“There was a period in Greenville’s history when people didn’t believe in downtown, and didn’t see why it was important to make it successful. The park is a great example—many people were fixated on the fact that we were taking down the highway bridge. What we had to do was change the discussion of removing a bridge, to highlight the creation of a beautiful park. We showed people what it will look like, and got people excited about it. And in the year and half after it opened, the park attracted over $100 million in private investment,” Mayor White elaborated .
As the five leadership teams explore the city of water and trees next week, be sure to follow the action on Twitter using the hashtag #AmazingPlaceForum.
Looking to the future with our Amazing Place teams
We checked in with some of the Amazing Place cities to see what they’ve been up to since the Denver forum. Here’s what the leadership teams have been working on, and what particular placemaking and downtown revitalization strategies they hope to learn during their time in Greenville:
Wichita, Kansas[Since the Denver forum], the Wichita team has had several in-depth discussions about how to take place-making to a new level. After a comprehensive brainstorming session, we’ve narrowed our focus to an exploration of three possibilities, including 1. how to make it easier for Wichita groups to host outdoor events that encourage varied and frequent community gathering, 2. how to connect our downtown and Wichita State University campus, both of which are undergoing amazing transformations, and 3. exploring community engagement models and best practices across the country that will produce robust community discussions on important topics like economic development, quality of place, and talent retention. We look forward to seeing what we can learn in Greenville that will help us take our thinking to the next level! – Janet Miller, Vice Mayor, City of Wichita
Macon-Bibb turned its experience in Denver into focusing more on connectivity and attractions in neighborhoods and looking at affordable housing in a new light. There has been renewed focus on programming in an abandoned community center and in having affordable housing integrated in to planned projects along with better programming. This was inspired expressly by the visit to the Mariposa project in Denver. A renewed sense of transit service is also being explored as well. We are eager to see what a peer city in the Southeast has accomplished, particularly with the integration of a trail system into downtown. We also hope to seek new ideas for connecting neighborhoods and job centers and it seems Greenville has done that well. – Alex Morrison, Executive Director, Macon-Bibb County Urban Development Authority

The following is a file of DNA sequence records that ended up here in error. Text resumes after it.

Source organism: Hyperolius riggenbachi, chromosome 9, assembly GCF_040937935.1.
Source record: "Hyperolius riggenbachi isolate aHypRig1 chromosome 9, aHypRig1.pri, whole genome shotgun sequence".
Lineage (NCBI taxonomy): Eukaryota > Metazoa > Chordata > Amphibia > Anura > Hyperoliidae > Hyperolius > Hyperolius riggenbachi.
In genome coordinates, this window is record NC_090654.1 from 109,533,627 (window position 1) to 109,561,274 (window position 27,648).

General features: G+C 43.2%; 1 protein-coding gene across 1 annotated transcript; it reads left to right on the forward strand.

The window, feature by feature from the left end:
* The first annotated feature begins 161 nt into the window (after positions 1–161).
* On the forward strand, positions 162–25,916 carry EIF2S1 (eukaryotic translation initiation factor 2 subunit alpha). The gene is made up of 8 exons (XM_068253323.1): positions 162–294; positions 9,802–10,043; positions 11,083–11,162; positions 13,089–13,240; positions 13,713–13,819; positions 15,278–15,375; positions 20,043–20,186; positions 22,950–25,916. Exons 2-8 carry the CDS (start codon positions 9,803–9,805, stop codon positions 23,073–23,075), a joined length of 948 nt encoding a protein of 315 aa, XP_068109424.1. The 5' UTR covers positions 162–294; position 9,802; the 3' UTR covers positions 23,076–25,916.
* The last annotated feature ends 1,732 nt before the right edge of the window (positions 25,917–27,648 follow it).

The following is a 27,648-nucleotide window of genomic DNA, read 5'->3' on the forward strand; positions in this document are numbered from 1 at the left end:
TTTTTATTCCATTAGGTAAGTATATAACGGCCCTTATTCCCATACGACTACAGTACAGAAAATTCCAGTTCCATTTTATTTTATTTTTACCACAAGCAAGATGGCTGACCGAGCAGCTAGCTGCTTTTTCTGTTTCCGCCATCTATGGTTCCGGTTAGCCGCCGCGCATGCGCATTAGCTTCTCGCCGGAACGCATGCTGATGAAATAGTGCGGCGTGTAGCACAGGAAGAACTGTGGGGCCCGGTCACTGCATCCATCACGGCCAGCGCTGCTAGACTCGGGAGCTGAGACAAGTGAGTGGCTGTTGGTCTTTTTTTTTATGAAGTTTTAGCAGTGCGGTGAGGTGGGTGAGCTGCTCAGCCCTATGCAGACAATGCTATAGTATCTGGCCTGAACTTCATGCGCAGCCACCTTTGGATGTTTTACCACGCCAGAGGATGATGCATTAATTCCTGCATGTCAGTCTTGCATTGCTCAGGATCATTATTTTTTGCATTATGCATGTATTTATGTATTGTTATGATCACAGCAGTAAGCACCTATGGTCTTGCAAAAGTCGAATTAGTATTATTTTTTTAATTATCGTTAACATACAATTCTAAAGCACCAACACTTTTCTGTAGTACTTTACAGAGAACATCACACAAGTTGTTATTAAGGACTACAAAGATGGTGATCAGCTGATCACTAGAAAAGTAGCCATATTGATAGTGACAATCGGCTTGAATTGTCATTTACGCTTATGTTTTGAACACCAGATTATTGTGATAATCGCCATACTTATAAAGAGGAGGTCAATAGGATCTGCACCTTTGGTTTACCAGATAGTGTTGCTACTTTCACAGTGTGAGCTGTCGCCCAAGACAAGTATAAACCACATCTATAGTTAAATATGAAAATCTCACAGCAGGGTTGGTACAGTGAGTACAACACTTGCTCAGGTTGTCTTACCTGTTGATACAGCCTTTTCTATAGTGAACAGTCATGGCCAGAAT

Columbia, South Carolina
The Columbia team has been working hard on narrowing down our focus and thoughtfully considering not only the community’s needs, but also where there has been current momentum in the city around placemaking and economic development. We are excited to have coalesced around the theme “Downtown Livability from 8-80” – focusing on ensuring our urban core is attractive and livable for both younger and older demographics. We are looking forward to once again having dedicated time with our team to think critically and creatively. We also value the time we will get to spend with experts in the field in order to learn best practices as well as practical application. – Erin Johnson, Vice President for Community Investment, Central Carolina Community Foundation